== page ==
For full copies of this paper, including charts and citations, go to (html version):
A few weeks ago, Madison school board member Johnny Winston Jr. circulated a message that urged readers to support community organizations that had submitted grant proposals for funding under the district’s Community Service Fund (Fund 80). His message began:
“We have a great opportunity! On Monday March 6th, the Madison School Board will be considering four proposals for funding that have an opportunity to have a positive impact on the student achievement in our school district. These programs are community based after school and summer programming that can supplement students’ academic achievement in the Madison Metropolitan School District. These programs are not subject to the state imposed revenue limits.” (emphasis added)
After describing the programs that he proposes to fund, Mr. Winston portrays the issue as whether one is for or against community programs that enhance student achievement. At a minimum, he frames the issue to suggest that one cannot support school-community partnerships and question the district’s Community Service Fund (Fund 80), when he writes:
“Please be aware that the school board and district are under attack from people who believe that programs such as these are “driving up their taxes.” This is simply not true! Community services funding is included in this year’s community services budget, but hasn’t been allocated.” (emphasis added)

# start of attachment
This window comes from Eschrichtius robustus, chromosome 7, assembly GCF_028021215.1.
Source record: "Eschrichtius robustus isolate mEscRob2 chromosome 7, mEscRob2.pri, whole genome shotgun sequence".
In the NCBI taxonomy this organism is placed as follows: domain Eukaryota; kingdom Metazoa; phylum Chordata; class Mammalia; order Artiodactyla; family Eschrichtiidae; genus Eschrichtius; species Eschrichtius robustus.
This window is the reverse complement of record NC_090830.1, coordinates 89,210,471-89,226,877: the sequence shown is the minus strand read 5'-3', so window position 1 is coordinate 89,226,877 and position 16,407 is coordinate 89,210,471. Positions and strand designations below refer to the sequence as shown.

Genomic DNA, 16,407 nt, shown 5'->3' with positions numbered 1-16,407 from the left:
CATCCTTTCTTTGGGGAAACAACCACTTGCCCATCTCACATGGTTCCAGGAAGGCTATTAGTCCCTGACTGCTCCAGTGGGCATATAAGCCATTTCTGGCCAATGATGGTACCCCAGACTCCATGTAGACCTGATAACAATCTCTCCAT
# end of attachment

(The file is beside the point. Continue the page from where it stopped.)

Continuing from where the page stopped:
Contrary to Mr. Winston’s assertions, it is very possible to support the intent of the proposed grants and still have serious reservations about Fund 80 and its uses. Indeed, the grants and services that he describes make up only a small portion of the annual expenditures from this source. Whether or not the proposals are approved is less important than the much-needed public discussion of how the Madison school district is using its Fund 80 resources and whether taxpayers agree that those uses are worth the increase in their property taxes. With projected growth from $5.4 million 2001-2002 to over $16 million in 2011, most of it from property taxes, it is our elected representatives’ responsibility to engage the community in discussion to approve or reject the board’s uses of this fund.
(For the full document, please go to one of the links listed at the beginning of this post.)